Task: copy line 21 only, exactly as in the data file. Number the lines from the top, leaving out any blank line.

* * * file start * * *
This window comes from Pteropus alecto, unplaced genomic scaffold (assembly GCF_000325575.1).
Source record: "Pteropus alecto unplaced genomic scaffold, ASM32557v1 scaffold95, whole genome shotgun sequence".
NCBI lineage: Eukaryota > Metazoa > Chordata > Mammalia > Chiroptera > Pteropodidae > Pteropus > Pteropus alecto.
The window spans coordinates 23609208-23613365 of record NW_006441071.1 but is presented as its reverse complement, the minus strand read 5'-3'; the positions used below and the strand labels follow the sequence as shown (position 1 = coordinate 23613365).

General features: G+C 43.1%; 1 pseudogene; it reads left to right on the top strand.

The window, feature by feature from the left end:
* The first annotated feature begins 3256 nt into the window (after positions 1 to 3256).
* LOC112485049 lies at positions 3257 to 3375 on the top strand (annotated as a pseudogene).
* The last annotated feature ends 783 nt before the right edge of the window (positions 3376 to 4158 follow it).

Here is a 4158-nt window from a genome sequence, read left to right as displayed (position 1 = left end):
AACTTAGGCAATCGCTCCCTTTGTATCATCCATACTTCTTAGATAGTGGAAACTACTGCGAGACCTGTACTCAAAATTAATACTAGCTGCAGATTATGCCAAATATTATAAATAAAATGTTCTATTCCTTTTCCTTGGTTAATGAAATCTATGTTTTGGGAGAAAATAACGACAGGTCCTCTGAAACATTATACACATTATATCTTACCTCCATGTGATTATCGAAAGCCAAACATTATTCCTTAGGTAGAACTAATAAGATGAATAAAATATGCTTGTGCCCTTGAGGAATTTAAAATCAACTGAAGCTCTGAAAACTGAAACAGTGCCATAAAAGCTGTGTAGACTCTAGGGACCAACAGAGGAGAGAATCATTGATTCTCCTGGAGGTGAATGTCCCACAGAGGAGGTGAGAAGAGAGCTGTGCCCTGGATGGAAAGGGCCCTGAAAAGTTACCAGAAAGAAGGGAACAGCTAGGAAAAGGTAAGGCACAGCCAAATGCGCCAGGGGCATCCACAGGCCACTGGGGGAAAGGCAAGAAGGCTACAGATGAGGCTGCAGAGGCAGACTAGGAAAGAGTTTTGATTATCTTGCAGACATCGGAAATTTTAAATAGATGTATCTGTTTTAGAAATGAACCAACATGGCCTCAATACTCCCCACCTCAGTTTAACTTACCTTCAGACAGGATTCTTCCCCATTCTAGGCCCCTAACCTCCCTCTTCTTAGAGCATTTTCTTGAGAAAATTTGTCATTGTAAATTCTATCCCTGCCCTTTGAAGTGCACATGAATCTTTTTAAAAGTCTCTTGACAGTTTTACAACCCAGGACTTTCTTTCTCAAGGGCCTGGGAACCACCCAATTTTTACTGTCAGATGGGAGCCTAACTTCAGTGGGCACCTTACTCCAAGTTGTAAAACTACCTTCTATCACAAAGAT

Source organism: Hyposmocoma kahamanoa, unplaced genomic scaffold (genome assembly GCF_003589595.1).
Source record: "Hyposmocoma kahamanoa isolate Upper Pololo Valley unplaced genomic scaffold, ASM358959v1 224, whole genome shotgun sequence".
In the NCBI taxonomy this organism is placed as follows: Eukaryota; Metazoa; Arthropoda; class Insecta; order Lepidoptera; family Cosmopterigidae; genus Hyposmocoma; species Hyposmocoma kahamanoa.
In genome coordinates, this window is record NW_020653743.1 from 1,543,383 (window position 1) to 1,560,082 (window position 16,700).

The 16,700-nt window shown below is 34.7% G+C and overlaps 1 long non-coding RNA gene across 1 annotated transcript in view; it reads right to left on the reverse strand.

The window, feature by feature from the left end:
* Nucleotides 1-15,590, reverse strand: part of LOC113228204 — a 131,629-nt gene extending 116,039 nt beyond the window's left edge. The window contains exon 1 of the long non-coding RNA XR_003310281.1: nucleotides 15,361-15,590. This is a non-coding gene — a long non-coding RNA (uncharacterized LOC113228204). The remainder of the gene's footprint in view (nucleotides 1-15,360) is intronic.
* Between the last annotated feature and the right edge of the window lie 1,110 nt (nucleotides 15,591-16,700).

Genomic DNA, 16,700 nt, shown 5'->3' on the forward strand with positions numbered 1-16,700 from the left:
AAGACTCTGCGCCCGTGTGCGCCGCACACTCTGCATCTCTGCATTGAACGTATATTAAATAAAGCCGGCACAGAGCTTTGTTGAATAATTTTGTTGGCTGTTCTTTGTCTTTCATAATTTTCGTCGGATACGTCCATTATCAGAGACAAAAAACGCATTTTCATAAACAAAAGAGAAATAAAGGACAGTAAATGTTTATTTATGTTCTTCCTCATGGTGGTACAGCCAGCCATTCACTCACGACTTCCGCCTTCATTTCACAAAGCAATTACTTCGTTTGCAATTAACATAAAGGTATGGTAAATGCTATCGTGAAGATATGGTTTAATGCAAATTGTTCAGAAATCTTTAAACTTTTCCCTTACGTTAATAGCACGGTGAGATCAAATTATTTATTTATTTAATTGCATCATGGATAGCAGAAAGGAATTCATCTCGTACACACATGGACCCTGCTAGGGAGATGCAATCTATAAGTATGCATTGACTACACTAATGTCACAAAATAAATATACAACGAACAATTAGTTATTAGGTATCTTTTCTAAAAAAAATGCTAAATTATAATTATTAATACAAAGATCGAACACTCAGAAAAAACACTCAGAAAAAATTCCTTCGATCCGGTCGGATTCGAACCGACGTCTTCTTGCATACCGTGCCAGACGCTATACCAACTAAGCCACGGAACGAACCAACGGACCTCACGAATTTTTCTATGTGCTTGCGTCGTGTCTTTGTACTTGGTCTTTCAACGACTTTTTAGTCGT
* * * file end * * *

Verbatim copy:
AAGACTCTGCGCCCGTGTGCGCCGCACACTCTGCATCTCTGCATTGAACGTATATTAAATAAAGCCGGCACAGAGCTTTGTTGAATAATTTTGTTGGCTGTTCTTTGTCTTTCATAATTTTCGTCGGATACGTCCATTATCAGAGACAAAAAACGCATTTTCATAAACAAAAGAGAAATAAAGGACAGTAAATGTTTATTTATGTTCTTCCTCATGGTGGTACAGCCAGCCATTCACTCACGACTTCCGCCTTCATTTCACAAAGCAATTACTTCGTTTGCAATTAACATAAAGGTATGGTAAATGCTATCGTGAAGATATGGTTTAATGCAAATTGTTCAGAAATCTTTAAACTTTTCCCTTACGTTAATAGCACGGTGAGATCAAATTATTTATTTATTTAATTGCATCATGGATAGCAGAAAGGAATTCATCTCGTACACACATGGACCCTGCTAGGGAGATGCAATCTATAAGTATGCATTGACTACACTAATGTCACAAAATAAATATACAACGAACAATTAGTTATTAGGTATCTTTTCTAAAAAAAATGCTAAATTATAATTATTAATACAAAGATCGAACACTCAGAAAAAACACTCAGAAAAAATTCCTTCGATCCGGTCGGATTCGAACCGACGTCTTCTTGCATACCGTGCCAGACGCTATACCAACTAAGCCACGGAACGAACCAACGGACCTCACGAATTTTTCTATGTGCTTGCGTCGTGTCTTTGTACTTGGTCTTTCAACGACTTTTTAGTCGT